|Bronze||St. John Gogarty, OliverOliver St. John Gogarty||1924 Paris||Mixed Literature||Ode pour les Jeux de Tailteann33 (Taliteann Ode, which had won the prize for poetry at the revived Tailteann Games earlier that year35) Gogarty was awarded a bronze medal despite two silver medals being awarded in the category.36|
|Bronze||Hamilton, Letitia MarionLetitia Marion Hamilton||1948 London||Paintings||Meath Hunt Point-to-Point Races37 (a painting now "believed to be somewhere in the United States"38)|
- List of flag bearers for Ireland at the Olympics
- Category:Olympic competitors for Ireland
- Ireland at the Paralympics
- MacCarthy, Kevin (2010-03-30). Gold, Silver and Green: The Irish Olympic Journey 1896-1924. Cork University Press. ISBN 9781859184585. Retrieved 28 May 2013.
- OCI History, Olympic Council of Ireland
- MacCarthy 2010, pp.16–21
- Athens 1896-BOLAND John Pius (IRL/GBR) Olympic.org
- MacCarthy 2010, pp.30–37
- Thomas Francis Kiely, Great Britain Olympic.org
- O'Sullivan, Patrick T. (Spring 1998). "Ireland & the Olympic Games". History Ireland (Dublin) 6 (1).
- "This Flag Dips for No Earthly King': The Mysterious Origins of an American Myth'". International Journal of the History of Sport (Routledge) 25 (2): 142–162. 15 February 2008. doi:10.1080/09523360701740299.
- MacCarthy 2010, pp.242,253–8
- MacCarthy 2010, p.242
- Ireland and Olympism, p.432
- Cronin, Mike; David Doyle, Liam O'Callaghan. "'Foreign Fields and Foreigners on the Field: Irish Sport, Inclusion and Assimilation'". International Journal of the History of Sport (Routledge) 25 (8): 1010–1030. doi:10.1080/09523360802106754.
- "An Irishman's Diary: The Olympic Games". The Irish Times. 23 May 1928. p. 4.
- "Olympic Games; Question of Irish flag". The Irish Times. 30 May 1928. p. 7.
- Krüger, Arnd; William J. Murray (2003). The Nazi Olympics: sport, politics and appeasement in the 1930s. University of Illinois Press. p. 230. ISBN 0-252-02815-5.
- "Eire withdraws swimming squad; Ban on Two Athletes Born in Northern Ireland Impels Protest at Olympics". New York Times. 31 July 1948. p. 10, sports. Retrieved 13 February 2010.
- Official Report of the Organising Committee for the XIV Olympiad. London. 1951.
- "Irish and GB in Olympic row". BBC Sport (BBC). 27 January 2004. Retrieved 27 February 2010.
- "Irish athletes to compete in Olympics as 'Ireland'". The Irish Times. 5 October 1956. p. 1.
- "Beijing Olympics: Discussion with Olympic Council of Ireland.". Joint Committee on Arts, Sport, Tourism, Community, Rural and Gaeltacht Affairs. Oireachtas. 16 July 2008. Retrieved 27 May 2013.
- Associated Press (7 December 1956). "Another rhubarb delays Olympic cycling event". St. Petersburg Times. p. 14. Retrieved 13 February 2010.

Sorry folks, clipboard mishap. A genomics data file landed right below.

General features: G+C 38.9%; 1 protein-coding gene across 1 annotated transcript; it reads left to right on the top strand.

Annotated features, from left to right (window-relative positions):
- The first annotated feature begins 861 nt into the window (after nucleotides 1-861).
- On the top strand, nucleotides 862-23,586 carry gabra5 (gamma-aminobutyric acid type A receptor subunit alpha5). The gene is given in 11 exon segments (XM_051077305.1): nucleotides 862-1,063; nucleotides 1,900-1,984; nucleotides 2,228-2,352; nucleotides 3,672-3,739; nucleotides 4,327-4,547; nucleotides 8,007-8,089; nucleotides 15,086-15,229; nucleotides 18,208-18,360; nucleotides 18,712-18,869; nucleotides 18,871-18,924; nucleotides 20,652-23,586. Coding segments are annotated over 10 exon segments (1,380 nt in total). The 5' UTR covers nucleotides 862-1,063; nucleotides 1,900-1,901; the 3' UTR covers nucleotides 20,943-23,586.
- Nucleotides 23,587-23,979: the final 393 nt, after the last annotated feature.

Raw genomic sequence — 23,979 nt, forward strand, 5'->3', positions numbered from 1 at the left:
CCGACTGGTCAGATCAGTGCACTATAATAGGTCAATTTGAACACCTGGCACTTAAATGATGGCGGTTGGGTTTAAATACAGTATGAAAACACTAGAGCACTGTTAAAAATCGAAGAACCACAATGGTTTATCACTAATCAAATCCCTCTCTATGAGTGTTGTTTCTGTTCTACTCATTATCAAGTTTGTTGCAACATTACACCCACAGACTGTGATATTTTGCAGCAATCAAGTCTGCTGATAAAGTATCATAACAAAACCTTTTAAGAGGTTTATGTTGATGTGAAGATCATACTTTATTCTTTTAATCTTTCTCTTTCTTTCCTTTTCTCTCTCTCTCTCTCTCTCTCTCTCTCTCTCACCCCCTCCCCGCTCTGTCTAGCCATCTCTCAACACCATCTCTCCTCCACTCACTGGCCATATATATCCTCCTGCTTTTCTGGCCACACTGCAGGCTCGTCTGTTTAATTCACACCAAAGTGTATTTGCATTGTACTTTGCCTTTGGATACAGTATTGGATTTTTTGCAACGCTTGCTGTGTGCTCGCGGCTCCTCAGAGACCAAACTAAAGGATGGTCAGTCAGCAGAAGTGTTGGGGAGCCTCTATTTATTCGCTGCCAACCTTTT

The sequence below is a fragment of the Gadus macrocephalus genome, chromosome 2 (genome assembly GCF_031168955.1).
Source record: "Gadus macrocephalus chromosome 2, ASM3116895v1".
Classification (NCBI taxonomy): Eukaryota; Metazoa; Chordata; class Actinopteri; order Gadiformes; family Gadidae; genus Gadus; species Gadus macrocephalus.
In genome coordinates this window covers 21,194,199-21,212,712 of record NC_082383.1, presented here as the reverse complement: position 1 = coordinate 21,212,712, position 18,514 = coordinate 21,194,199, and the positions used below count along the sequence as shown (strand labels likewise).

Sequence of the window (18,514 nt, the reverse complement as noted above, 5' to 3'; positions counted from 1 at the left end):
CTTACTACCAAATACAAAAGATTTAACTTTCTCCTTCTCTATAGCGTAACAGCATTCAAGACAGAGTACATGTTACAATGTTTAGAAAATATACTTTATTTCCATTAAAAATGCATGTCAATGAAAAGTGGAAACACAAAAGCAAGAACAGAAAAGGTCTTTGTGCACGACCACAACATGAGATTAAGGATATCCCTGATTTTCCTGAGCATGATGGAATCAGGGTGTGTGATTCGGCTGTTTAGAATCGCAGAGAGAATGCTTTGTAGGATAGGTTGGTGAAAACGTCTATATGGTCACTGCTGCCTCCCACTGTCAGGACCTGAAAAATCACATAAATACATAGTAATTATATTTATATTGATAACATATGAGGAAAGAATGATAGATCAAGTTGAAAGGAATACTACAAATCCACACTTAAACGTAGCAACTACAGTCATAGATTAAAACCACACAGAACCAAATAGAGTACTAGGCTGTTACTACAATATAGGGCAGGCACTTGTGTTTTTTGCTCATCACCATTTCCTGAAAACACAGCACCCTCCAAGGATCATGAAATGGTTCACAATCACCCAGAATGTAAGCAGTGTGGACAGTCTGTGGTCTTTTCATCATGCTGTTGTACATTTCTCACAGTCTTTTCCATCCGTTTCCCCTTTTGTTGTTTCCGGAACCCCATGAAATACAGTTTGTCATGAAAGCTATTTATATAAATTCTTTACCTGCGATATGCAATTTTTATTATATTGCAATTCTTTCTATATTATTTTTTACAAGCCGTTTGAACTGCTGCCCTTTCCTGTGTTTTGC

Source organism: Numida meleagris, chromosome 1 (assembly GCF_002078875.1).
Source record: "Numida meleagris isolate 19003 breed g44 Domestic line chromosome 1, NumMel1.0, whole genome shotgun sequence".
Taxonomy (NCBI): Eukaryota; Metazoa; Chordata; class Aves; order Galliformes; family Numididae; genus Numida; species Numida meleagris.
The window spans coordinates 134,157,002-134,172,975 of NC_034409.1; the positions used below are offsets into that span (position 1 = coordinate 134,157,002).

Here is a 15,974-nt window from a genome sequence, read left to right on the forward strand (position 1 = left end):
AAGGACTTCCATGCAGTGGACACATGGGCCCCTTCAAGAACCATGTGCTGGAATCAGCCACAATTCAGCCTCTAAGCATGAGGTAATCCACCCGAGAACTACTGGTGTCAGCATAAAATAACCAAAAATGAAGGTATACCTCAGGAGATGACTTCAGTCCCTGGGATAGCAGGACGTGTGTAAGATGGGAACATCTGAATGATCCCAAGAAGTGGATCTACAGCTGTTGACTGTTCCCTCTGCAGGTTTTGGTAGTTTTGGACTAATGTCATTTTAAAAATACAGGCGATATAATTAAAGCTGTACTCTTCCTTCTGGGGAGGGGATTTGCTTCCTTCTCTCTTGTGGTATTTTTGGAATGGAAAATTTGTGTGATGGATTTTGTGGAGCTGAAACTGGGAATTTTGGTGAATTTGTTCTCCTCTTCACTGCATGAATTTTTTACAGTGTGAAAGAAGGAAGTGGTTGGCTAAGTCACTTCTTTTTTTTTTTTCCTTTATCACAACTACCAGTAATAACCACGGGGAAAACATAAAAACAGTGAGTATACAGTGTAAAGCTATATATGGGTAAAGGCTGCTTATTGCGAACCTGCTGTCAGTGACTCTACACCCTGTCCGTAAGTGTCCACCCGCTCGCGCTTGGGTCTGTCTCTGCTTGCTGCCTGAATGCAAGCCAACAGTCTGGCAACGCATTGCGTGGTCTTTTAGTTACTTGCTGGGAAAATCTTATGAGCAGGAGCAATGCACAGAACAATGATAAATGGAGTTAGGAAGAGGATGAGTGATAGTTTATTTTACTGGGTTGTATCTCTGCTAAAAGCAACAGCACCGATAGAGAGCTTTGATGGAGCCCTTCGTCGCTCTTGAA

- AAP (8 September 1972). "Rebel cyclists sent marching". The Age (Melbourne). p. 15. Retrieved 13 February 2010.
- AP (8 September 1972). "7 I.R.A. cyclists 'invade' Olympics; Rebels Say Their Team Is Better Than the Regulars, Then Try to Prove It". New York Times. p. 23, Sports. Retrieved 13 February 2010.
- Coakley, John; Liam O'Dowd (2007). Crossing the border: new relationships between Northern Ireland and the Republic of Ireland. Irish Academic Press. p. 232. ISBN 0-7165-2922-X.
- "Ireland and Olympism" (PDF). Olympic Review (70–71): 440. September–October 1973. Retrieved 20 February 2009.
- Sugden, John; Alan Bairner (1995). "British Sports and Irish identity". Sport, sectarianism and society in a divided Ireland. Leicester University Press. pp. 63–67. ISBN 0-7185-0018-0. Retrieved 8 August 2012.
- Hamilton, Graham (11 February 2011). "Hockey: Ulster duo get green light for GB". The Belfast Telegraph. Retrieved 8 August 2012.
- Dáil debates Vol.204 No.2 p.25 Oireachtas
- Bulletin du Comité Internationale Olympique (in French) (27). Lausanne: IOC. June 1951. p. 12.
- Bulletin du Comité Internationale Olympique (32). Lausanne: IOC. March 1952. pp. 10–11.
- Scanlon, Cronan (8 February 2013). "Olympic gold medal rower from Donegal?". Retrieved 8 February 2013.
- Associated Press (9 October 2004). "Irish hero skips awards after horse fails test". Sports Illustrated (CNN). Retrieved 30 July 2012.
- Associated Press (3 July 2005). "Medal to go to Brazil after O'Connor opts against appeal". NewsBank. Retrieved 30 July 2012.
- Les Jeux de la VIIIE Olympiade (in French). Paris: Comite Olympique Francais. 1924. pp. 605–612.
- "The Liffey Swim". National Gallery of Ireland. Retrieved 30 July 2012.
- Cronin, Mike (2003). "Projecting the Nation through Sport and Culture: Ireland, Aonach Tailteann and the Irish Free State, 1924-32". Journal of Contemporary History 38 (3): 395–411. doi:10.1177/0022009403038003004. ISSN 1461-7250.
- MacCarthy 2010, p.391,fn.29
- The Official Report of the Organising Committee for the XIV Olympiad London 1948 (PDF). London: The Organising Committee for the XIV Olympiad. 1951. pp. 535–537. Retrieved 2012-03-07.
- "1948 Irish Olympians honoured". RTÉ.ie. 9 March 2012. Retrieved 30 July 2012.